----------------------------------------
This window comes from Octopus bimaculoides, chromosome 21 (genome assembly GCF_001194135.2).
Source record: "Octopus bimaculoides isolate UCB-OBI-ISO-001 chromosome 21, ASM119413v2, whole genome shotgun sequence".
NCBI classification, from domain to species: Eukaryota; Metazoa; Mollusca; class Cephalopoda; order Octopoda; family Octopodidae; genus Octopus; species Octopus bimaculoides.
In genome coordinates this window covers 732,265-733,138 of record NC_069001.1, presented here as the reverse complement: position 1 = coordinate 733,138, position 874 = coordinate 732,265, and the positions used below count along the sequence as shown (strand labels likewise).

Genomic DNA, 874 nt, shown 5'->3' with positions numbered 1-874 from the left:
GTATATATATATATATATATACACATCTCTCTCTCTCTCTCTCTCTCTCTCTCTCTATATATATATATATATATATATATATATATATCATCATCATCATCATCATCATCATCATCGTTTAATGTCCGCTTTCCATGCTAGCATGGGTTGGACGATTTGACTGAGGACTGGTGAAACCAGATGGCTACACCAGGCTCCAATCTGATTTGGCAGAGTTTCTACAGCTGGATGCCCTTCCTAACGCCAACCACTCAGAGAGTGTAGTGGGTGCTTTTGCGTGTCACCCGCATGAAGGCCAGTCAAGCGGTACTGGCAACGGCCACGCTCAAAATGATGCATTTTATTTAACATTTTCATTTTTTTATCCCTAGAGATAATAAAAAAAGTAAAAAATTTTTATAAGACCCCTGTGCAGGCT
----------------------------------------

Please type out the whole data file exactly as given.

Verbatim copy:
This window comes from Octopus bimaculoides, chromosome 21 (genome assembly GCF_001194135.2).
Source record: "Octopus bimaculoides isolate UCB-OBI-ISO-001 chromosome 21, ASM119413v2, whole genome shotgun sequence".
NCBI classification, from domain to species: Eukaryota; Metazoa; Mollusca; class Cephalopoda; order Octopoda; family Octopodidae; genus Octopus; species Octopus bimaculoides.
In genome coordinates this window covers 732,265-733,138 of record NC_069001.1, presented here as the reverse complement: position 1 = coordinate 733,138, position 874 = coordinate 732,265, and the positions used below count along the sequence as shown (strand labels likewise).

Genomic DNA, 874 nt, shown 5'->3' with positions numbered 1-874 from the left:
GTATATATATATATATATATACACATCTCTCTCTCTCTCTCTCTCTCTCTCTCTCTATATATATATATATATATATATATATATATATCATCATCATCATCATCATCATCATCATCGTTTAATGTCCGCTTTCCATGCTAGCATGGGTTGGACGATTTGACTGAGGACTGGTGAAACCAGATGGCTACACCAGGCTCCAATCTGATTTGGCAGAGTTTCTACAGCTGGATGCCCTTCCTAACGCCAACCACTCAGAGAGTGTAGTGGGTGCTTTTGCGTGTCACCCGCATGAAGGCCAGTCAAGCGGTACTGGCAACGGCCACGCTCAAAATGATGCATTTTATTTAACATTTTCATTTTTTTATCCCTAGAGATAATAAAAAAAGTAAAAAATTTTTATAAGACCCCTGTGCAGGCT